Friday, September 21, 2012

My Top 20 Albums of the Last 40 Years

My beloved KEXP is celebrating its 40th anniversary by asking its listeners to pick their Top 20 albums of the last 40 years. In other words, what do people think are the best albums of the post-Beatles/Kind of Blue era? For the fun of it, I decided to vote and, like with my Sight & Sound ballot, I opted for quick, intuitive picks rather than laboring over my selections. In both cases, I feel like I got to something purer -- and, hopefully, more honest -- than if I had allowed second thoughts to cloud my process. KEXP didn't ask for these to be ranked, so I won't bother doing that here. Instead, they'll be listed alphabetically by album title, with a few stray observations where appropriate...

Appetite for Destruction, Guns N' Roses
Nothing any of these people have done since came close. 

Blood on the Tracks, Bob Dylan
Confirmation that I'm a sap at heart, Blood on the Tracks cuts me deeper than Dylan's '60s masterpieces. Opens with "Tangled Up in Blue," possibly his greatest song. Concludes with "Buckets of Rain," also possibly his greatest song. Such a magnificent album even the so-so "Lily, Rosemary and the Jack of Hearts" can't derail it.

Born in the U.S.A., Bruce Springsteen
I've been told that if I was from another generation, I'd understand that Born to Run is really Springsteen's best record. Maybe, maybe not.

Call Me, Al Green
Never-ending beauty.

Chutes Too Narrow, The Shins
More thoughts on this album here.

The Dark Side of the Moon, Pink Floyd
I'm the furthest thing from a stoner or a concept-album fanatic. And yet I love this record.

Endtroducing..., DJ Shadow
For the record, he's made good albums after this one.

For the Roses, Joni Mitchell
Not a popular choice among Mitchell fans, who would probably cite Blue or Court and Spark. I prefer the challenging arrangements and thoughtful anxiety of For the Roses, which she put out in between the other two.

I Do Not Want What I Haven't Got, Sinead O'Connor
Lord, do I worry for the sanity of this talented woman.

Illmatic, Nas
I slept on Illmatic when it came out. I'm making up for it by playing the hell out of this album throughout my adult life.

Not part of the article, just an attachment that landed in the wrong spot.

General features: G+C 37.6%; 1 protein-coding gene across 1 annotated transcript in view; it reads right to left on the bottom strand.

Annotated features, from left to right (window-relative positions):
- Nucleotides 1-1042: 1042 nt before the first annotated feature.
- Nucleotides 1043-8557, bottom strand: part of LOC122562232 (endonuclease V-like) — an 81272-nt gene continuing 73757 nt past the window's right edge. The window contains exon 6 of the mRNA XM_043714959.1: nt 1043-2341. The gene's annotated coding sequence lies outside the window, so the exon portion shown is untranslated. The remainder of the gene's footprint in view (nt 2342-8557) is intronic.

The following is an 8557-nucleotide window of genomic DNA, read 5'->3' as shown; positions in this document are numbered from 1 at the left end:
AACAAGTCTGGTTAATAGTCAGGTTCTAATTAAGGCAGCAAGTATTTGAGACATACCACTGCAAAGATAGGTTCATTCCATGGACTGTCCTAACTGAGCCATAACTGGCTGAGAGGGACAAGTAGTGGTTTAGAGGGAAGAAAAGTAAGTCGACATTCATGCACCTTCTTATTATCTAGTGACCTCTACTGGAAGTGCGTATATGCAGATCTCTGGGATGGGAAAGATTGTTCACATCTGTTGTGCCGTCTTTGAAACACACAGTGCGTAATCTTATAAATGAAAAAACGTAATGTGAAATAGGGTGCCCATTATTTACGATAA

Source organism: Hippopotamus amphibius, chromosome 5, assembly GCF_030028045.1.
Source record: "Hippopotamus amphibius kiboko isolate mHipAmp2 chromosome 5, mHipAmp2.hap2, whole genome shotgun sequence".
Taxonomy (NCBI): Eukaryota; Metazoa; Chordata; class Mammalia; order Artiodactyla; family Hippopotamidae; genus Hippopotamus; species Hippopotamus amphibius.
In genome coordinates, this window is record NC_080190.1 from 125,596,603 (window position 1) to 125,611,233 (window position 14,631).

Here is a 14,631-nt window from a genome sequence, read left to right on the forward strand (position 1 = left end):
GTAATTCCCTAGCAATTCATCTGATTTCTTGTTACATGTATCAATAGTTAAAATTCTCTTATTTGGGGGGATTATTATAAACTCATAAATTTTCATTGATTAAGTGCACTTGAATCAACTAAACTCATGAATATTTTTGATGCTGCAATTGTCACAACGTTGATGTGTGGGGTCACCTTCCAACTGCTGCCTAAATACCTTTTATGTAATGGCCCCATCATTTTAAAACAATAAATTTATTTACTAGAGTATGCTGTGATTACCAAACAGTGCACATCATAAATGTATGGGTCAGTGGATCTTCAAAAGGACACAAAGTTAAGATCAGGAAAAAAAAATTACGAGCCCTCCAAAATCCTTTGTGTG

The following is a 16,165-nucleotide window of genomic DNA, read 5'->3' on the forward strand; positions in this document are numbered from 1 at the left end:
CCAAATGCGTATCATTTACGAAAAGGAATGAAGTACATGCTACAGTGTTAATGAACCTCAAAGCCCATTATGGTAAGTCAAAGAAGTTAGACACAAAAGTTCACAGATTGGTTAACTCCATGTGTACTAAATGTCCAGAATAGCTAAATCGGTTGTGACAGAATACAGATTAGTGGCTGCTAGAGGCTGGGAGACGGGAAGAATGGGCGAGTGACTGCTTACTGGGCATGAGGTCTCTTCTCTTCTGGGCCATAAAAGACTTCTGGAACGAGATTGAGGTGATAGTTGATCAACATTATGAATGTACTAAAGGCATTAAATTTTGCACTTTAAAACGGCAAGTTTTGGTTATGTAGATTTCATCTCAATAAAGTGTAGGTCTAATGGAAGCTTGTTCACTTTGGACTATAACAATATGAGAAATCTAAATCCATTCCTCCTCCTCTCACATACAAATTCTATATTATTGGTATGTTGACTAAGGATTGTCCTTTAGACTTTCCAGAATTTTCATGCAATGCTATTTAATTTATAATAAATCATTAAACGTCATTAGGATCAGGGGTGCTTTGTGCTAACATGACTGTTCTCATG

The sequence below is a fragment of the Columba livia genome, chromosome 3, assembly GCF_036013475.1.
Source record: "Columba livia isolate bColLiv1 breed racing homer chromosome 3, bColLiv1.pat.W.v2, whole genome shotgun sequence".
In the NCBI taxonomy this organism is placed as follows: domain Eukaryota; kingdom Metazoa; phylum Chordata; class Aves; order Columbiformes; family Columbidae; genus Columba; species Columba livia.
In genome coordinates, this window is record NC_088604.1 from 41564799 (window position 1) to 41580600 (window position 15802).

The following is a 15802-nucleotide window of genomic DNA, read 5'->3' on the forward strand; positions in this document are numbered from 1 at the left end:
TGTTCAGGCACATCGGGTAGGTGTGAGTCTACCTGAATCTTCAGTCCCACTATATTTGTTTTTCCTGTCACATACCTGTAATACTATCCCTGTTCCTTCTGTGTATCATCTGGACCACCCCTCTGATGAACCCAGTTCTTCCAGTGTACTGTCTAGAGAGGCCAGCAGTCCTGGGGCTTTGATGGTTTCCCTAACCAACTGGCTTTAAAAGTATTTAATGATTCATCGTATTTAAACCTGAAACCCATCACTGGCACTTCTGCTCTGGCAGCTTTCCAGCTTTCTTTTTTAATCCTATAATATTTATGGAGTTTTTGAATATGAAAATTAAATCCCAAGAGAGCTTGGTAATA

In Utero, Nirvana
Why, yes, I am one of those guys who thinks this is the better Nirvana record. Just as catchy as Nevermind but even angrier and confused. Probably the greatest dealing-with-fame album ever.

It Takes a Nation of Millions to Hold Us Back, Public Enemy
Friends have made convincing arguments about why Fear of a Black Planet is PE's true masterpiece. For now, I'm sticking with this one.

Marquee Moon, Television
I always swear I'm going to just listen to "See No Evil." And then I listen to the whole thing.

Never Mind the Bullocks, Here's the Sex Pistols, Sex Pistols
The Clash have the greater legacy, but none of their albums is top-to-bottom as corrosive as Bullocks.

OK Computer, Radiohead
Remember when people claimed this was the '90s' answer to The Dark Side of the Moon? Wow, were they dumb.

Pretzel Logic, Steely Dan
My favorite band who don't have one indisputably perfect album. There's a Steely Dan record for every mood, but I went with Pretzel Logic because, when push came to shove, it's the one that called to me the most.

Ramones, Ramones
My biggest surprise in the Top 20, mostly because I don't listen to it all that much. But, c'mon, how can you argue with its bam-bam-bam-bam brilliance?

Rust Never Sleeps, Neil Young
In retrospect, should I have gone with After the Gold Rush? You know, maybe I should have. (Update: Ah, yes, After the Gold Rush came out in 1970, so it doesn't count.)

Sail Away, Randy Newman
12 Songs and Good Old Boys have their champions. Sail Away has less filler.

69 Love Songs, The Magnetic Fields
One day, I will get my wife to understand what a wonderful album this is.